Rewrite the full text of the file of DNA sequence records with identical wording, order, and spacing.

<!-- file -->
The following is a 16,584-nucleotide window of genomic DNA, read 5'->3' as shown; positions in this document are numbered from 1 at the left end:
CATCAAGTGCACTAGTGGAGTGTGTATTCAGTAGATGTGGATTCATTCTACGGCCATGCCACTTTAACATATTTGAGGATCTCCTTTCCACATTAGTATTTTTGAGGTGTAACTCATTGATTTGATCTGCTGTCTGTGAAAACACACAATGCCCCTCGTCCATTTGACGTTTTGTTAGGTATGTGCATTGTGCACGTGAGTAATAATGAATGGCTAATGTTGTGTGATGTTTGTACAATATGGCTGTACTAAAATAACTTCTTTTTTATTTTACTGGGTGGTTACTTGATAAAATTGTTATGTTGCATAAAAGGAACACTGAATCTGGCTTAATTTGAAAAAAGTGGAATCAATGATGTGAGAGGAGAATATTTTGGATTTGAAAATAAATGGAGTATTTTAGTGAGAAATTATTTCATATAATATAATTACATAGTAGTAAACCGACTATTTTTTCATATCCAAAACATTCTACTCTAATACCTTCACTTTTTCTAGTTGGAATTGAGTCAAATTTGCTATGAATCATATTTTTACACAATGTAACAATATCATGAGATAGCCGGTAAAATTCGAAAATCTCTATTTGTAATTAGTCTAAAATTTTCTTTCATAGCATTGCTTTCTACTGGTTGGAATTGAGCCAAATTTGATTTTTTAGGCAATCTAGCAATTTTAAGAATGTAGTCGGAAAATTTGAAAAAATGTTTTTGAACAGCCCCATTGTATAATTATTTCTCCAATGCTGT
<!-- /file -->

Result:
The following is a 16,584-nucleotide window of genomic DNA, read 5'->3' as shown; positions in this document are numbered from 1 at the left end:
CATCAAGTGCACTAGTGGAGTGTGTATTCAGTAGATGTGGATTCATTCTACGGCCATGCCACTTTAACATATTTGAGGATCTCCTTTCCACATTAGTATTTTTGAGGTGTAACTCATTGATTTGATCTGCTGTCTGTGAAAACACACAATGCCCCTCGTCCATTTGACGTTTTGTTAGGTATGTGCATTGTGCACGTGAGTAATAATGAATGGCTAATGTTGTGTGATGTTTGTACAATATGGCTGTACTAAAATAACTTCTTTTTTATTTTACTGGGTGGTTACTTGATAAAATTGTTATGTTGCATAAAAGGAACACTGAATCTGGCTTAATTTGAAAAAAGTGGAATCAATGATGTGAGAGGAGAATATTTTGGATTTGAAAATAAATGGAGTATTTTAGTGAGAAATTATTTCATATAATATAATTACATAGTAGTAAACCGACTATTTTTTCATATCCAAAACATTCTACTCTAATACCTTCACTTTTTCTAGTTGGAATTGAGTCAAATTTGCTATGAATCATATTTTTACACAATGTAACAATATCATGAGATAGCCGGTAAAATTCGAAAATCTCTATTTGTAATTAGTCTAAAATTTTCTTTCATAGCATTGCTTTCTACTGGTTGGAATTGAGCCAAATTTGATTTTTTAGGCAATCTAGCAATTTTAAGAATGTAGTCGGAAAATTTGAAAAAATGTTTTTGAACAGCCCCATTGTATAATTATTTCTCCAATGCTGT